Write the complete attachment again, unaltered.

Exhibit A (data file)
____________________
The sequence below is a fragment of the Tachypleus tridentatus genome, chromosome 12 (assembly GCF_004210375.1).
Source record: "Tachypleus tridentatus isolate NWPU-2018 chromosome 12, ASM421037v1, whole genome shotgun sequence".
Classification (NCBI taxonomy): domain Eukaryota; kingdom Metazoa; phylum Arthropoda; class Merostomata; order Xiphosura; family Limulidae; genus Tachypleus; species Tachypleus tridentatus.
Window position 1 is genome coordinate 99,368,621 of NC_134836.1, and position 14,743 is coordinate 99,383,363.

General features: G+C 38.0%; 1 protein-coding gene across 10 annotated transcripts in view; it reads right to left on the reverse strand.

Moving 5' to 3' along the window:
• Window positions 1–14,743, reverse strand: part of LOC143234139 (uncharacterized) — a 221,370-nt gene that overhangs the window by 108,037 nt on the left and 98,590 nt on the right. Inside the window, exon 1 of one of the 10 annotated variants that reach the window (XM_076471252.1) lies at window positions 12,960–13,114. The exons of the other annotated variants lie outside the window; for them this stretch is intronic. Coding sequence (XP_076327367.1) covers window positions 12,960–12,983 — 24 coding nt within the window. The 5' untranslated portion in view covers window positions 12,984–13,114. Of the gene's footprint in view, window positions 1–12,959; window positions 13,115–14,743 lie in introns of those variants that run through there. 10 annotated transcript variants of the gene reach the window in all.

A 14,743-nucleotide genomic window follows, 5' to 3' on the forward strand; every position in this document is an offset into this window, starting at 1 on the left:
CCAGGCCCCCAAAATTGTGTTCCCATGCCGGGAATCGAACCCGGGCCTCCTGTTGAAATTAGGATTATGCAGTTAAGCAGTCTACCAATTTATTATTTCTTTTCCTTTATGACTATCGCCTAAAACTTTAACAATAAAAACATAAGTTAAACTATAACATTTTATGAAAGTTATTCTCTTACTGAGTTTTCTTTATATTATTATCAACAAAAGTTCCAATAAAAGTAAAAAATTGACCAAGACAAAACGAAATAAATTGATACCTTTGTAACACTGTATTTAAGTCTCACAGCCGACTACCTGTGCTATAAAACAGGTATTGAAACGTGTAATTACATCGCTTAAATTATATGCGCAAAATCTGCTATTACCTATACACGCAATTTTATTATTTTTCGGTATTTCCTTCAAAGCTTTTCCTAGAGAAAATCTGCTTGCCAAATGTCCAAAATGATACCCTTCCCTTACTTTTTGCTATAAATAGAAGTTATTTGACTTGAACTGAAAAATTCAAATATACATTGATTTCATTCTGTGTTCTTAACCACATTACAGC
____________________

The sequence below is a fragment of the Tachypleus tridentatus genome, chromosome 12 (assembly GCF_004210375.1).
Source record: "Tachypleus tridentatus isolate NWPU-2018 chromosome 12, ASM421037v1, whole genome shotgun sequence".
Classification (NCBI taxonomy): domain Eukaryota; kingdom Metazoa; phylum Arthropoda; class Merostomata; order Xiphosura; family Limulidae; genus Tachypleus; species Tachypleus tridentatus.
Window position 1 is genome coordinate 99,368,621 of NC_134836.1, and position 14,743 is coordinate 99,383,363.

General features: G+C 38.0%; 1 protein-coding gene across 10 annotated transcripts in view; it reads right to left on the reverse strand.

Moving 5' to 3' along the window:
• Window positions 1–14,743, reverse strand: part of LOC143234139 (uncharacterized) — a 221,370-nt gene that overhangs the window by 108,037 nt on the left and 98,590 nt on the right. Inside the window, exon 1 of one of the 10 annotated variants that reach the window (XM_076471252.1) lies at window positions 12,960–13,114. The exons of the other annotated variants lie outside the window; for them this stretch is intronic. Coding sequence (XP_076327367.1) covers window positions 12,960–12,983 — 24 coding nt within the window. The 5' untranslated portion in view covers window positions 12,984–13,114. Of the gene's footprint in view, window positions 1–12,959; window positions 13,115–14,743 lie in introns of those variants that run through there. 10 annotated transcript variants of the gene reach the window in all.

A 14,743-nucleotide genomic window follows, 5' to 3' on the forward strand; every position in this document is an offset into this window, starting at 1 on the left:
CCAGGCCCCCAAAATTGTGTTCCCATGCCGGGAATCGAACCCGGGCCTCCTGTTGAAATTAGGATTATGCAGTTAAGCAGTCTACCAATTTATTATTTCTTTTCCTTTATGACTATCGCCTAAAACTTTAACAATAAAAACATAAGTTAAACTATAACATTTTATGAAAGTTATTCTCTTACTGAGTTTTCTTTATATTATTATCAACAAAAGTTCCAATAAAAGTAAAAAATTGACCAAGACAAAACGAAATAAATTGATACCTTTGTAACACTGTATTTAAGTCTCACAGCCGACTACCTGTGCTATAAAACAGGTATTGAAACGTGTAATTACATCGCTTAAATTATATGCGCAAAATCTGCTATTACCTATACACGCAATTTTATTATTTTTCGGTATTTCCTTCAAAGCTTTTCCTAGAGAAAATCTGCTTGCCAAATGTCCAAAATGATACCCTTCCCTTACTTTTTGCTATAAATAGAAGTTATTTGACTTGAACTGAAAAATTCAAATATACATTGATTTCATTCTGTGTTCTTAACCACATTACAGC